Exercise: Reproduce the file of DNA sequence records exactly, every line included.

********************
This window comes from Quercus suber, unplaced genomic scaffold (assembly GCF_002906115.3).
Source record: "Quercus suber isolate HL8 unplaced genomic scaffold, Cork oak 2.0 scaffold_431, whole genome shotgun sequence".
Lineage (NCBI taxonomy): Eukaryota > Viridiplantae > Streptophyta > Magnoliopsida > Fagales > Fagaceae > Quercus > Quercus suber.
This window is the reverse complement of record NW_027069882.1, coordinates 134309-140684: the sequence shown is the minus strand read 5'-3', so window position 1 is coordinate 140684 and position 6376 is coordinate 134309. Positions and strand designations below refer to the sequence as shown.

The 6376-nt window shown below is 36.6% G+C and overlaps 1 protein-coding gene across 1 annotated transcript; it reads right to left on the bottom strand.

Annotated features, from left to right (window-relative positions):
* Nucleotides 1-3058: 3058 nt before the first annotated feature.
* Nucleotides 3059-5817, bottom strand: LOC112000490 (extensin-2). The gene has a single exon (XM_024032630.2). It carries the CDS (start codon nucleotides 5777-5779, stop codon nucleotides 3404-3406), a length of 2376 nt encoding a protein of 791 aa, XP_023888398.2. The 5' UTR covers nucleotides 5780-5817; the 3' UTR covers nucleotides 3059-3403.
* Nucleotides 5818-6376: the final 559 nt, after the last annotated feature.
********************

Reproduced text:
This window comes from Quercus suber, unplaced genomic scaffold (assembly GCF_002906115.3).
Source record: "Quercus suber isolate HL8 unplaced genomic scaffold, Cork oak 2.0 scaffold_431, whole genome shotgun sequence".
Lineage (NCBI taxonomy): Eukaryota > Viridiplantae > Streptophyta > Magnoliopsida > Fagales > Fagaceae > Quercus > Quercus suber.
This window is the reverse complement of record NW_027069882.1, coordinates 134309-140684: the sequence shown is the minus strand read 5'-3', so window position 1 is coordinate 140684 and position 6376 is coordinate 134309. Positions and strand designations below refer to the sequence as shown.

The 6376-nt window shown below is 36.6% G+C and overlaps 1 protein-coding gene across 1 annotated transcript; it reads right to left on the bottom strand.

Annotated features, from left to right (window-relative positions):
* Nucleotides 1-3058: 3058 nt before the first annotated feature.
* Nucleotides 3059-5817, bottom strand: LOC112000490 (extensin-2). The gene has a single exon (XM_024032630.2). It carries the CDS (start codon nucleotides 5777-5779, stop codon nucleotides 3404-3406), a length of 2376 nt encoding a protein of 791 aa, XP_023888398.2. The 5' UTR covers nucleotides 5780-5817; the 3' UTR covers nucleotides 3059-3403.
* Nucleotides 5818-6376: the final 559 nt, after the last annotated feature.